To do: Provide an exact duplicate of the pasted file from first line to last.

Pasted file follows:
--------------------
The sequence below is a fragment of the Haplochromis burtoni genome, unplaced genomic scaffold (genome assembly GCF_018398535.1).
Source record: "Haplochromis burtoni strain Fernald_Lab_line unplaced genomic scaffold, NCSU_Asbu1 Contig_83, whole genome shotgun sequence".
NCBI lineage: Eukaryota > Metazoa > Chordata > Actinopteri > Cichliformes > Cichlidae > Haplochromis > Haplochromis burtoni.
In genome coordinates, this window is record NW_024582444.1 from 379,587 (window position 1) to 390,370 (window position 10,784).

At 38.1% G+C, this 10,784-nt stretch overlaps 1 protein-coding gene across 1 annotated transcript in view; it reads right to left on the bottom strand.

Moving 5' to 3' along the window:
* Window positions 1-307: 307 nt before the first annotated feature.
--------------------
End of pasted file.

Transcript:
The sequence below is a fragment of the Haplochromis burtoni genome, unplaced genomic scaffold (genome assembly GCF_018398535.1).
Source record: "Haplochromis burtoni strain Fernald_Lab_line unplaced genomic scaffold, NCSU_Asbu1 Contig_83, whole genome shotgun sequence".
NCBI lineage: Eukaryota > Metazoa > Chordata > Actinopteri > Cichliformes > Cichlidae > Haplochromis > Haplochromis burtoni.
In genome coordinates, this window is record NW_024582444.1 from 379,587 (window position 1) to 390,370 (window position 10,784).

At 38.1% G+C, this 10,784-nt stretch overlaps 1 protein-coding gene across 1 annotated transcript in view; it reads right to left on the bottom strand.

Moving 5' to 3' along the window:
* Window positions 1-307: 307 nt before the first annotated feature.